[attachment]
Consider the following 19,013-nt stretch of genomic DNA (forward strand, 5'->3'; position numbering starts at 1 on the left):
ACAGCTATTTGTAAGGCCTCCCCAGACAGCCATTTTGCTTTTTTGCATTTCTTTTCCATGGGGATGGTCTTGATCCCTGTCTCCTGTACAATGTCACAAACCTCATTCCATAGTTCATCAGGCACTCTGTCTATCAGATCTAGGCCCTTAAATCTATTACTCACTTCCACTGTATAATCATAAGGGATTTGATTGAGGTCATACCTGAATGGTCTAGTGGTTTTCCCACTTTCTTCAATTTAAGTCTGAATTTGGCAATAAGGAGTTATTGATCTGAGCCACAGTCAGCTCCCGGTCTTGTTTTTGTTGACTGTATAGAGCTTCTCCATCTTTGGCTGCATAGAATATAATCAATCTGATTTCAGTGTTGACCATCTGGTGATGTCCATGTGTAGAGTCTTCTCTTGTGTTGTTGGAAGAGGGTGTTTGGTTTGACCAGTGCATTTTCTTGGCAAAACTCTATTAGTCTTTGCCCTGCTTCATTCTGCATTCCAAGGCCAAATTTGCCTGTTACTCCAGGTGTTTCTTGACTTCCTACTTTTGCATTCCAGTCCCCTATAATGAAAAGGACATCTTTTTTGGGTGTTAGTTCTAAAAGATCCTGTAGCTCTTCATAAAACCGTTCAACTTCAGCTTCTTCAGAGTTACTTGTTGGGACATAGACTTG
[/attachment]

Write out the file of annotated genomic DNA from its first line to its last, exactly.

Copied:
Consider the following 19,013-nt stretch of genomic DNA (forward strand, 5'->3'; position numbering starts at 1 on the left):
ACAGCTATTTGTAAGGCCTCCCCAGACAGCCATTTTGCTTTTTTGCATTTCTTTTCCATGGGGATGGTCTTGATCCCTGTCTCCTGTACAATGTCACAAACCTCATTCCATAGTTCATCAGGCACTCTGTCTATCAGATCTAGGCCCTTAAATCTATTACTCACTTCCACTGTATAATCATAAGGGATTTGATTGAGGTCATACCTGAATGGTCTAGTGGTTTTCCCACTTTCTTCAATTTAAGTCTGAATTTGGCAATAAGGAGTTATTGATCTGAGCCACAGTCAGCTCCCGGTCTTGTTTTTGTTGACTGTATAGAGCTTCTCCATCTTTGGCTGCATAGAATATAATCAATCTGATTTCAGTGTTGACCATCTGGTGATGTCCATGTGTAGAGTCTTCTCTTGTGTTGTTGGAAGAGGGTGTTTGGTTTGACCAGTGCATTTTCTTGGCAAAACTCTATTAGTCTTTGCCCTGCTTCATTCTGCATTCCAAGGCCAAATTTGCCTGTTACTCCAGGTGTTTCTTGACTTCCTACTTTTGCATTCCAGTCCCCTATAATGAAAAGGACATCTTTTTTGGGTGTTAGTTCTAAAAGATCCTGTAGCTCTTCATAAAACCGTTCAACTTCAGCTTCTTCAGAGTTACTTGTTGGGACATAGACTTG